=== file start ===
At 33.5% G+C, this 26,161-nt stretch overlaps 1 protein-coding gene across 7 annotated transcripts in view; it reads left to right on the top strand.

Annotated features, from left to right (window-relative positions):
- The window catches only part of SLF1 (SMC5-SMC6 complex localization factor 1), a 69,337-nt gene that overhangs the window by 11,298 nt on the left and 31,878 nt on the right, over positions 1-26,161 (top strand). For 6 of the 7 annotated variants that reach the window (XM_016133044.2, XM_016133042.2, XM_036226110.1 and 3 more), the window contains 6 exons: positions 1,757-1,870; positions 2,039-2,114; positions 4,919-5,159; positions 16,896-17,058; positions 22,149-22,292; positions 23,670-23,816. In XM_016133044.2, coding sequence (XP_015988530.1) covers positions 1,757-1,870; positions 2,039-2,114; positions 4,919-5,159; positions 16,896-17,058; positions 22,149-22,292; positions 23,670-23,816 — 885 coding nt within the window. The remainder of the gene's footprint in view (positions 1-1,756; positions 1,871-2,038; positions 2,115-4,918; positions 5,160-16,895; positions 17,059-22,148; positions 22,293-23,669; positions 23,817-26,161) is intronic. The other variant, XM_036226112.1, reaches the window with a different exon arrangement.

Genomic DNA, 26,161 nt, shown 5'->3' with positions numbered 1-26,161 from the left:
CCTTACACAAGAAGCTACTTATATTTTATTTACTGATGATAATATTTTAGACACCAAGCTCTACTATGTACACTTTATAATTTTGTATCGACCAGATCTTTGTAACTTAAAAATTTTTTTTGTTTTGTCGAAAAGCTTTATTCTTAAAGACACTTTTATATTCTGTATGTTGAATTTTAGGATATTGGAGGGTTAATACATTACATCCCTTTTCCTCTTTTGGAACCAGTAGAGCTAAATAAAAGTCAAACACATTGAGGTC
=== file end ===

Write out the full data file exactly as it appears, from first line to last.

At 33.5% G+C, this 26,161-nt stretch overlaps 1 protein-coding gene across 7 annotated transcripts in view; it reads left to right on the top strand.

Annotated features, from left to right (window-relative positions):
- The window catches only part of SLF1 (SMC5-SMC6 complex localization factor 1), a 69,337-nt gene that overhangs the window by 11,298 nt on the left and 31,878 nt on the right, over positions 1-26,161 (top strand). For 6 of the 7 annotated variants that reach the window (XM_016133044.2, XM_016133042.2, XM_036226110.1 and 3 more), the window contains 6 exons: positions 1,757-1,870; positions 2,039-2,114; positions 4,919-5,159; positions 16,896-17,058; positions 22,149-22,292; positions 23,670-23,816. In XM_016133044.2, coding sequence (XP_015988530.1) covers positions 1,757-1,870; positions 2,039-2,114; positions 4,919-5,159; positions 16,896-17,058; positions 22,149-22,292; positions 23,670-23,816 — 885 coding nt within the window. The remainder of the gene's footprint in view (positions 1-1,756; positions 1,871-2,038; positions 2,115-4,918; positions 5,160-16,895; positions 17,059-22,148; positions 22,293-23,669; positions 23,817-26,161) is intronic. The other variant, XM_036226112.1, reaches the window with a different exon arrangement.

Genomic DNA, 26,161 nt, shown 5'->3' with positions numbered 1-26,161 from the left:
CCTTACACAAGAAGCTACTTATATTTTATTTACTGATGATAATATTTTAGACACCAAGCTCTACTATGTACACTTTATAATTTTGTATCGACCAGATCTTTGTAACTTAAAAATTTTTTTTGTTTTGTCGAAAAGCTTTATTCTTAAAGACACTTTTATATTCTGTATGTTGAATTTTAGGATATTGGAGGGTTAATACATTACATCCCTTTTCCTCTTTTGGAACCAGTAGAGCTAAATAAAAGTCAAACACATTGAGGTC